Novak Djokovic says he is not feeling the heat ahead of an Australian Open where the history books await.
The world No 1 is bidding to become the first man in the Open era to claim three successive titles in Melbourne but insists the weight of expectation feels no different this year.
"I feel this is a point where everybody starts from the same line, so I don't really put myself in a position to have more pressure than the others," Djokovic, who starts his campaign against France's Paul-Henri Mathieu, said.
"I've been faced with this particular kind of pressure, defending the title in major events, a few times so I know what it feels like, what I need to do.
"I like playing here because it's after probably five, six, seven weeks of break with no official tournament.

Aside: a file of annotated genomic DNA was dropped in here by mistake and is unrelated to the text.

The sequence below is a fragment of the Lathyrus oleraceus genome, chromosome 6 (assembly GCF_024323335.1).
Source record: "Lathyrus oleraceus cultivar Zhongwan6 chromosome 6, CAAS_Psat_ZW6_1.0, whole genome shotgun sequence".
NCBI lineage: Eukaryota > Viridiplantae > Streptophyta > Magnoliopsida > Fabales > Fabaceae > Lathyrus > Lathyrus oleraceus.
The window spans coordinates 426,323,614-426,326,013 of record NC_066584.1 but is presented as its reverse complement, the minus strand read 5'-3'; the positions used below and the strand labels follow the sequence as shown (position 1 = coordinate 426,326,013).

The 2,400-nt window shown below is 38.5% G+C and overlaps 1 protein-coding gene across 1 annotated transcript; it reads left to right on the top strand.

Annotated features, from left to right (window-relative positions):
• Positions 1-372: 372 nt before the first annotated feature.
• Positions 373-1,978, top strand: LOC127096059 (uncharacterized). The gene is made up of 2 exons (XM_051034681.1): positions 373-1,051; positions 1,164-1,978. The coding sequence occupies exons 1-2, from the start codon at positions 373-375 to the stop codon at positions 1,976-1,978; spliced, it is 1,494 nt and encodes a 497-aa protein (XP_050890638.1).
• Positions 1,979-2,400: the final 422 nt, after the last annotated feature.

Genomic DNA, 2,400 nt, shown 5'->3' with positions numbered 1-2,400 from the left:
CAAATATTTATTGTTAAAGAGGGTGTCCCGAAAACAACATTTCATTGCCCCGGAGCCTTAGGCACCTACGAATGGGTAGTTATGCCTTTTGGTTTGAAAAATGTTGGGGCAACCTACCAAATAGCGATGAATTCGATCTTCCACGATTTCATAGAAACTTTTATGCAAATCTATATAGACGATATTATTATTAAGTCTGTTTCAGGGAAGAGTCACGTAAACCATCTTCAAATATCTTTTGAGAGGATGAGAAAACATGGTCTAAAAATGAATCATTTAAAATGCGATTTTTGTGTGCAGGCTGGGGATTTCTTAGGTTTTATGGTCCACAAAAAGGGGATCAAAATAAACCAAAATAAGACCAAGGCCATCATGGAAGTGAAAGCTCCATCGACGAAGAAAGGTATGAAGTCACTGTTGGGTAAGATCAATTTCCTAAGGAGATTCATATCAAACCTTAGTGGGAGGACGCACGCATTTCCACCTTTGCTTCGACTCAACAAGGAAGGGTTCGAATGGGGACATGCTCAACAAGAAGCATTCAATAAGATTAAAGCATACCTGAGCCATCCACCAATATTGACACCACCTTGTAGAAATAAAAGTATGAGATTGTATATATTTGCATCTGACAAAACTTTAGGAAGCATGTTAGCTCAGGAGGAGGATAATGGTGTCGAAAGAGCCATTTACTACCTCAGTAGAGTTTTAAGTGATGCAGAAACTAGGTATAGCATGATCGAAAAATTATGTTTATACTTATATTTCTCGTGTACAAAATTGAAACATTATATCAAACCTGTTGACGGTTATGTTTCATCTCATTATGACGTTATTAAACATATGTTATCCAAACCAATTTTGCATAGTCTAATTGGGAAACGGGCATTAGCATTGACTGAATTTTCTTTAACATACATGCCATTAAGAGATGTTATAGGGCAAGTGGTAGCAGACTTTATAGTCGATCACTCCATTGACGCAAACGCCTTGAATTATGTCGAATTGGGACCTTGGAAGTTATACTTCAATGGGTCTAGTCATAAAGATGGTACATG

"You get time to recover, regroup, recharge your batteries mentally and physically, try to get ready for the new season with four, five weeks of good practice. You come here fresh. You're motivated and inspired to play some good tennis.
"Yes, the Australian summer can be brutal sometimes with the heat. But it has been this way for so many years. I got used to it, I know how it feels like to practice, to play in the heat. You've got to go with the flow."
Juan Martin Del Potro is the only man besides Djokovic, Nadal - still recovering from injury - Roger Federer and Andy Murray to win a Grand Slam tournament since 2005 but the top seed insisted there was no room for complacency.
"It's probably expected that the three of us, and Nadal of course, would still be main candidates to win all the major titles," he added.
"But, you know, I wouldn't underestimate Del Potro, (Jo-Wilfried) Tsonga, (David) Ferrer, (Tomas) Berdych, anybody who is in the top 10. And there are young players coming up like (Bernard) Tomic, (Grigor) Dimitrov and (Milos) Raonic."